Soldier combat headgear prior to World War I was largely ornamental in nature, serving to identify the wearer’s nation, branch of service, rank, or unit. Helmet designs varied widely, ranging from the German Pickelhaube (spiked helmet) to the British pith helmet. The Pickelhaube, made of boiled (and thus, hardened) leather, like the pith helmet, made of pith fibers or cork, provided very little ballistic protection for the wearer. Even at the onset of World War I, belligerent nations still equipped their soldiers with soft headgear, such as the cloth French kepi or the felt American campaign hat.
The dramatic increase in head wounds due to the proliferation of artillery and improved shrapnel munitions created a need for better head protection. The French were the first to address this challenge with a small steel cap, the calotte métallique (metal cap), worn under the soldiers’ cloth kepi. By 1915, the French sought a more effective solution to falling shrapnel and fielded the M15 Adrian Helmet, or casque Adrian, named after is creator, Intendant General August-Louis Adrian (1859-1933). This first of the modern steel helmets was constructed of mild steel, 0.7 mm thick, and consisted of a two-piece brim, a crown, and a comb either riveted or welded together. It was lined with a leather-covered metal band which suspended the helmet on the wearer’s head. Weighing just under two pounds (0.765 kg), the Adrian helmet was designed to protect against low-velocity falling shrapnel and was generally ineffective against rifle or machine gun fire. Over 3 million M15 Adrian helmets were eventually produced and were used by a number of countries including Russia, Belgium, Romania, and the United States. The helmet was modified and upgraded in 1926 and continued to be used through World War II.
German troops entered World War I wearing the Pickelhaube and they too quickly learned of the need for better ballistic head protection. Individual efforts began in 1915 to field better protective headgear, such as the Gaede helmet issued to Army Group Gaede on the southern flank of Germany’s western front. Constructed of cloth and leather, its brow and mantle were covered with a steel plate providing frontal protection to its wearer. After significant testing, the Imperial German Army fielded the Stahlhelm, or steel helmet, at first in limited numbers to stormtroopers at the Battle of Verdun in February 1916. It proved successful and was in general issue on the Western Front by the end of the year and on the Eastern Front by mid-1917. Constructed of chromium-nickel-steel alloy, the Stahlhelm was issued in various sizes and ranged in weight from just under 2.5 pounds to just over 3.5 pounds (.98 kg to 1.4 kg), depending on size. In addition to its distinctive profile, another recognizable feature of the M16 Stahlhelm were two lugs on the side of the dome. These projections provided ventilation and also served as attachment points for an additional armor plate or Stirnpanzer. Like the French Adrian helmet, the Stahlhelm incorporated a suspension system of a metal band covered with leather padding and adjusted to fit with leather or fabric ties. Over 8.5 million M16 Stahlhelme were produced during World War I. The helmet was used by other Central Powers nations including Austria-Hungary and the Ottoman Empire and was also updated and modified to serve Germany into World War II.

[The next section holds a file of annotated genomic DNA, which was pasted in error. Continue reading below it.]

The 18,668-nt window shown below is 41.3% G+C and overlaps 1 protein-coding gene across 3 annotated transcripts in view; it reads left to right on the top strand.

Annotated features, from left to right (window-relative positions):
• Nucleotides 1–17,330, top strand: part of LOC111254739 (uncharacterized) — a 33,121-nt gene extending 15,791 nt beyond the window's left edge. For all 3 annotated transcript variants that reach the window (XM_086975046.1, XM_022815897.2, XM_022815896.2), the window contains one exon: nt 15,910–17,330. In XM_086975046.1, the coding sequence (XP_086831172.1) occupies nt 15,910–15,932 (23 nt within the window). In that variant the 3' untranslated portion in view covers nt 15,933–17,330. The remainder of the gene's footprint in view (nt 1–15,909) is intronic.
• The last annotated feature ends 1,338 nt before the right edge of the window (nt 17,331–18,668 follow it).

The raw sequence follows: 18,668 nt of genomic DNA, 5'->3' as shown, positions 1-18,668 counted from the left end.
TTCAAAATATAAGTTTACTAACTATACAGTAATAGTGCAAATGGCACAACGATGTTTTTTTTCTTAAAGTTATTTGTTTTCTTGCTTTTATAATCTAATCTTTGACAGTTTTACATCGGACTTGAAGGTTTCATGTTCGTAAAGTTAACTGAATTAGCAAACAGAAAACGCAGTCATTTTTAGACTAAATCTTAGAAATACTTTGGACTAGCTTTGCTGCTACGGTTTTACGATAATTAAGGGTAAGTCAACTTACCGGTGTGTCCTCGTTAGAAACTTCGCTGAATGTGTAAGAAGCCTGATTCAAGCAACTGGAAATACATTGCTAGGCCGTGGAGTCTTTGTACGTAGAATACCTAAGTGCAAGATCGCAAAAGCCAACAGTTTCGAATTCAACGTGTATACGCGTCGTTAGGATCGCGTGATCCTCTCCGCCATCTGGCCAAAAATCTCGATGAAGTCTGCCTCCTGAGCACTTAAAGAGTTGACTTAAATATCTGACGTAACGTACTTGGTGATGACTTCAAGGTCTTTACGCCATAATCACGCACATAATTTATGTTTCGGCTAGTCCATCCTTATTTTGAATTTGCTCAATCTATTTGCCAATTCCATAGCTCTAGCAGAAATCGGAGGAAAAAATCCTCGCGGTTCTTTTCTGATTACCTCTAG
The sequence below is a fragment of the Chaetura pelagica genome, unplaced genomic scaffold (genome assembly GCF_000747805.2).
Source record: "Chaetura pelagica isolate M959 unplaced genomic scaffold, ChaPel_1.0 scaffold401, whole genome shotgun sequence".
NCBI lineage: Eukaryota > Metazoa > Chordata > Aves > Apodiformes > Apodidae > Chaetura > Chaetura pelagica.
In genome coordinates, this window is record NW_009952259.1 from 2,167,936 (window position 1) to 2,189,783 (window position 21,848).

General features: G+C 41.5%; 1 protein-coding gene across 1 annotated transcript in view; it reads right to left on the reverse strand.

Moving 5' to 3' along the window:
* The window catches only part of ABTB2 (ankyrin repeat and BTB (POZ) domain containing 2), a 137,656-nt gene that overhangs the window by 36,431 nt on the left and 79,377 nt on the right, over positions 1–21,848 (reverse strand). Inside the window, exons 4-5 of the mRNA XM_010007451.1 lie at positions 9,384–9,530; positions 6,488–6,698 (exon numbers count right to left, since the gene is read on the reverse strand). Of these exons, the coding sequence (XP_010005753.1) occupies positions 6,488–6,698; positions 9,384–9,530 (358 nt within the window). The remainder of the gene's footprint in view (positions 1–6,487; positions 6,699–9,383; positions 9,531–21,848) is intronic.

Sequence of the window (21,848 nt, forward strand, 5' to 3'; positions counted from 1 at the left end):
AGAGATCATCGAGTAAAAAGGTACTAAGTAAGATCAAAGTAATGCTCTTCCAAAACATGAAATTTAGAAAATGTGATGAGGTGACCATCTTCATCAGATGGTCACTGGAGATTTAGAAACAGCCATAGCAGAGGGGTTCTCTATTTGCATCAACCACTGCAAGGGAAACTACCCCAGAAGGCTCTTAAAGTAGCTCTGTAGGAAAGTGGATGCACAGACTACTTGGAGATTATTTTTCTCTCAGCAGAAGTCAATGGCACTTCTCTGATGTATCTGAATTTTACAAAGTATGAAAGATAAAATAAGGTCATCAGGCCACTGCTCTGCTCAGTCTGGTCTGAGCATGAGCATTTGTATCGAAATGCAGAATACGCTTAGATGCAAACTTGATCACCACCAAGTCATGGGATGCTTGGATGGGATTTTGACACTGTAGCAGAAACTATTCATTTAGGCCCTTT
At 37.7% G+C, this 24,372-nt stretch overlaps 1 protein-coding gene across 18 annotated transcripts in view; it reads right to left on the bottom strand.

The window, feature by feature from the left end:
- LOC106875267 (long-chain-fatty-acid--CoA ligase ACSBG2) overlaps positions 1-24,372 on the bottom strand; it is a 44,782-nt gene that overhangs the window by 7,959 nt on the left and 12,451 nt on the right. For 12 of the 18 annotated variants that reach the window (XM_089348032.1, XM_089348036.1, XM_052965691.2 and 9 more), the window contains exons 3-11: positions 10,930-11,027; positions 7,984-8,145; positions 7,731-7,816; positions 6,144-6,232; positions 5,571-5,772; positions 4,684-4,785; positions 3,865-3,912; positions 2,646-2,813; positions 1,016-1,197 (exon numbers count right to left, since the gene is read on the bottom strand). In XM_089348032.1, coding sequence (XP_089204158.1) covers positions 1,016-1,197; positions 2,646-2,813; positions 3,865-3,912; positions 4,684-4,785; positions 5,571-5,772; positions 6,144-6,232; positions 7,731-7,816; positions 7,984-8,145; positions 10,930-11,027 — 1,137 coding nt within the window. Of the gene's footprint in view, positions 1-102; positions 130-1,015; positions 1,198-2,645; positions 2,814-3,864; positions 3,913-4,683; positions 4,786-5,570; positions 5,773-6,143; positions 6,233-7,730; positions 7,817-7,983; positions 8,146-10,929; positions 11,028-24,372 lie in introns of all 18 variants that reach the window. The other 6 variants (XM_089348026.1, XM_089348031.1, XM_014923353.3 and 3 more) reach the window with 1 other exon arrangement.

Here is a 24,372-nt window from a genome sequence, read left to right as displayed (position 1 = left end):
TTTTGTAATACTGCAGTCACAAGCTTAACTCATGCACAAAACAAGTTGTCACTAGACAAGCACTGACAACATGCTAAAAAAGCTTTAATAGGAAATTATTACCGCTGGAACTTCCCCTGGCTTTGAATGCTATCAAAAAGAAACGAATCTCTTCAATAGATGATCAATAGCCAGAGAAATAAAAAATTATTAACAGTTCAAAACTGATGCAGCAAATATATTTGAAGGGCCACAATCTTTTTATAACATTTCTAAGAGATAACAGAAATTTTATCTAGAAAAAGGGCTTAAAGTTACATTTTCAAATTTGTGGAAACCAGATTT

The British also sought improved headgear in World War I to reduce shrapnel injuries to the head from air burst artillery. The British War Office began studies in the summer of 1915 and quickly adopted a design by John L. Brodie initially constructed of mild steel. This helmet, designated “Brodie’s Steel Helmet, War Office Pattern” began fielding in October 1915 and gave the name of its inventor to an entire line of stamped steel helmets used by a large number of countries including Australia, Canada, New Zealand, and the United States (which adopted it as the M1917). By 1916, Brodie helmet construction shifted to stronger, non-magnetic manganese steel. Additional improvements to the original Brodie design were approved in April 1916 and led to the fielding of the Mark I steel helmet which began to be issued in September 1916. Unlike the full dome of the Adrian or the Stahlhelm, the British designed helmet was shallower and resembled a pie tin. Its adjustable suspension system, or liner, was of conventional design, being made of leather and treated cloth. Over 7.5 million Brodie helmets were produced and continued to serve, with minor modification and improvements, into World War II.
Helmet finishes and later, camouflage, varied widely between combatants and over time. Early French M15 helmets were painted “horizon blue” or light blue-gray which changed to a matte grey-blue by war’s end and to tan or khaki by World War II. Basic Stahlhelme were issued in field grey (feldgrau) until a July 1918 general staff order directed camouflage paint schemes be applied in green/brown/black/yellow/rust camouflage patterns. Early British Brodie helmets were considered too light reflective and so, by 1918, were painted in a matte khaki finish and textured with sand or crushed cork. Camouflage was not uncommon.
Nathan Watanabe, United States Air Force Academy
Section Editor: Mark E. Grotelueschen